The healthcare industry has made great progress in implementing strategies that lower risks, improve building efficiency, and reduce carbon footprints. Many measures are geared toward reducing heating and cooling system energy consumption, and recent advances in air cleaning technologies are helping to take these strategies to the next level.
For example, MERV 13 and up systems can clean the air of biologicals, ultra-fine particles, nuisance odors, and volatile organic compounds (VOCs), while substantially reducing energy consumption and operational costs.
Improved indoor air quality
High-efficiency air cleaning systems can improve indoor air quality (IAQ) by improving filtration of:
- Biological contaminants. High-efficiency air cleaners can provide effective control of airborne organisms, including viruses, bacteria, molds, and mold spores. Systems that collect mold spores reduce the risk of potential mold problems by removing mold spores from the air stream, as well as sub-micron particles, which can provide a food source for mold and pathogen growth. Technologies that address biologicals (living airborne organisms) include polarized-media air cleaners, HEPA filters, and ultraviolet germicidal lamps. Some produce Ozone, and some do not.
- Ultrafine particles. High-efficiency air cleaners can remove dangerous, ultra-fine airborne particles, such as particulates, from combustion engine exhaust pulled into buildings from heliports, ambulance bays, and covered loading/unloading zones.
- Odors and VOCs. Issues with odors and/or VOCs will also impact the type of filtration. Medical facilities and assisted-living facilities are common examples of applications where odor and VOC issues can be expected. Today, the most popular technologies that address these gas phase contaminants include polarized-media air cleaners, carbon filters, and photo-catalytic oxidation.
Operating costs savings
Healthcare facilities can find significant operational savings in new air cleaning technologies through:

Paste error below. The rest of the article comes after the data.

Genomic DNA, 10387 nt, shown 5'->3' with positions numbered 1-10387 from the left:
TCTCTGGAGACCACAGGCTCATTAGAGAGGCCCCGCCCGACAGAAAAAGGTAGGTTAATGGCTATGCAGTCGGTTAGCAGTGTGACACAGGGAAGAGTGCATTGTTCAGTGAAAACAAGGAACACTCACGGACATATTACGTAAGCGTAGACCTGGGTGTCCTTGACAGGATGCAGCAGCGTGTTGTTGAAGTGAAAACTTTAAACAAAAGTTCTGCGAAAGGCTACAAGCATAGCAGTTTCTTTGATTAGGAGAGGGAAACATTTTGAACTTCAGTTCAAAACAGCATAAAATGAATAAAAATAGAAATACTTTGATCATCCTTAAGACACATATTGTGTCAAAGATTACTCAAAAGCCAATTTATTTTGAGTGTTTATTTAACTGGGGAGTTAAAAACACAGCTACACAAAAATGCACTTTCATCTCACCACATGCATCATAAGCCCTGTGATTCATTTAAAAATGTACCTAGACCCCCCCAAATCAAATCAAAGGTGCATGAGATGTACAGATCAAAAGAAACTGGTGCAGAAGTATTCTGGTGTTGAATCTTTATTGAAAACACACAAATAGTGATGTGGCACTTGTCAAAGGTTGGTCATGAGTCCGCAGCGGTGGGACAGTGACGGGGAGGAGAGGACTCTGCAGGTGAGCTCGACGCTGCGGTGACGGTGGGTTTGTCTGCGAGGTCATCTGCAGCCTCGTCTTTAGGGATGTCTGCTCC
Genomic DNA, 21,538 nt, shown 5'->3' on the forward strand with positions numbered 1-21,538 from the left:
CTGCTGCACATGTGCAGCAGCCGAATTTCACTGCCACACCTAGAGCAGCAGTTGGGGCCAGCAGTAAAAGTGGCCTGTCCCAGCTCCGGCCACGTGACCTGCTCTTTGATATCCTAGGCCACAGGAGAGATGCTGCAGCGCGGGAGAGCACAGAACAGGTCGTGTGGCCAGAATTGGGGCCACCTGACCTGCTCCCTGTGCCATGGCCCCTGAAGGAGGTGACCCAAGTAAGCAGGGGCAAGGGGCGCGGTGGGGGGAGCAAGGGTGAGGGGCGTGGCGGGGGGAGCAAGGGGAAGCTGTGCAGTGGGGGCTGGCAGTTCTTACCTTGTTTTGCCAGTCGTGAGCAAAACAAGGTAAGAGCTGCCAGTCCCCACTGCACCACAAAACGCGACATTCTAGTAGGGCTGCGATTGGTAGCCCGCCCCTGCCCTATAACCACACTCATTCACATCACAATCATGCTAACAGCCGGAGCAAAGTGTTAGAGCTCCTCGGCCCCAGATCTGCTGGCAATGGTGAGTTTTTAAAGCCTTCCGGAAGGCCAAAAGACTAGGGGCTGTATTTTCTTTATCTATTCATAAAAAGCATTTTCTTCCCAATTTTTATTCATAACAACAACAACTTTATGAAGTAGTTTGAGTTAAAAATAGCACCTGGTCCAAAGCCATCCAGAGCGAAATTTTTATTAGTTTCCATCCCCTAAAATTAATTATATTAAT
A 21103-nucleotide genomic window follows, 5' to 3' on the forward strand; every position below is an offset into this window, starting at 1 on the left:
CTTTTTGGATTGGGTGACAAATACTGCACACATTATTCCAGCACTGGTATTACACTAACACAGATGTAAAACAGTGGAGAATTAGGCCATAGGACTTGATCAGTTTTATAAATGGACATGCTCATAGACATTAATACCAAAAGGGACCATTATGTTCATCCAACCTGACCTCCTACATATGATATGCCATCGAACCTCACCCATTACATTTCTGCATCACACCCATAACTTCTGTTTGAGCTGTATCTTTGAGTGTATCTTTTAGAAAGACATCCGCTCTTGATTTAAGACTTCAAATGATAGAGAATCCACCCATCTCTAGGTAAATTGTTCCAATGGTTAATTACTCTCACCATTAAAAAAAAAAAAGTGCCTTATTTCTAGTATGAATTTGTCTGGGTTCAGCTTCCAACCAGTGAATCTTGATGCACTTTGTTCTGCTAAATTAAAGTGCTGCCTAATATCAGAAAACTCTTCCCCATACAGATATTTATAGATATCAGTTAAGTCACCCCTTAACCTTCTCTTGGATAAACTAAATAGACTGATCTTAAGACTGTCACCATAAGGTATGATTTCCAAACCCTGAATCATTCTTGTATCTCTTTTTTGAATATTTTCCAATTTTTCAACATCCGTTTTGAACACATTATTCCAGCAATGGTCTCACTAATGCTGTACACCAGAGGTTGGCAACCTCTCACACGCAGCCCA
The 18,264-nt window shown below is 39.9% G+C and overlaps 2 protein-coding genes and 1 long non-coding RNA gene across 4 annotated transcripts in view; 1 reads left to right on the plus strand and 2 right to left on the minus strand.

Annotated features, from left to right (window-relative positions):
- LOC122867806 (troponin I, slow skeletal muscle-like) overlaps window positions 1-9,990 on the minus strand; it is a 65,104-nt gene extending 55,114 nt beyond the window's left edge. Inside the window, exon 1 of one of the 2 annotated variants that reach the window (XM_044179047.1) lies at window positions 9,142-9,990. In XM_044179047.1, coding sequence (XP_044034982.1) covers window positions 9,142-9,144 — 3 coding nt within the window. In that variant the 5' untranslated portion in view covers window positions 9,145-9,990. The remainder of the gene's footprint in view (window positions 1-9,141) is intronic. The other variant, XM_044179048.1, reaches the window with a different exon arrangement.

- Reduced fan horsepower from lower static pressure;
- Reduced maintenance costs from longer service intervals; and
- Reduced disposal costs.
Fan horsepower. Historically, increasing filter efficiency meant increasing energy and operating costs because it takes more fan horsepower to push air through denser filter media. Lower static pressure also corresponds directly to lower brake horsepower. Since brake horsepower drives fan energy, lower static pressure corresponds directly to energy savings.
In a recent amendment within ASHRAE Standard 90.1-2007, a standard has been set for allowable brake horsepower for each type of system and space use. Section 6.5 of the 2007 version of ASHRAE 90.1 (HVAC Air System Design and Control) sets allowances for brake horsepower based upon system type and application. While these allowances can often be difficult to meet with traditional high-efficiency passive filtration, newer advanced air cleaners can help to meet them.
The third largest energy cost item in a healthcare setting is the energy needed to move air through heating and cooling systems. Lowering static pressure is one of the most effective and measurable ways to immediately reduce the total energy used by an HVAC system. Newer active field electronic air cleaners offer relatively low resistance.
In some cases, there can be mid-life pressure drop savings of up to 1.5 inches versus passive, mechanical filters. This allows fans to be designed and selected with lower break horsepower requirements and potentially far less operational energy consumption. For example, in a hospital with 300 filters operating on an average of 0.5 inches lower in pressure drop during use equates to $26,669 in annual energy savings (based on $0.10 per kWh).
Maintenance. Polarized-media filters last longer than conventional passive filtration due to very high dust-holding capacity, often extending change-out intervals from several months to several years and lowering labor, ordering, handling, storage, and disposal costs.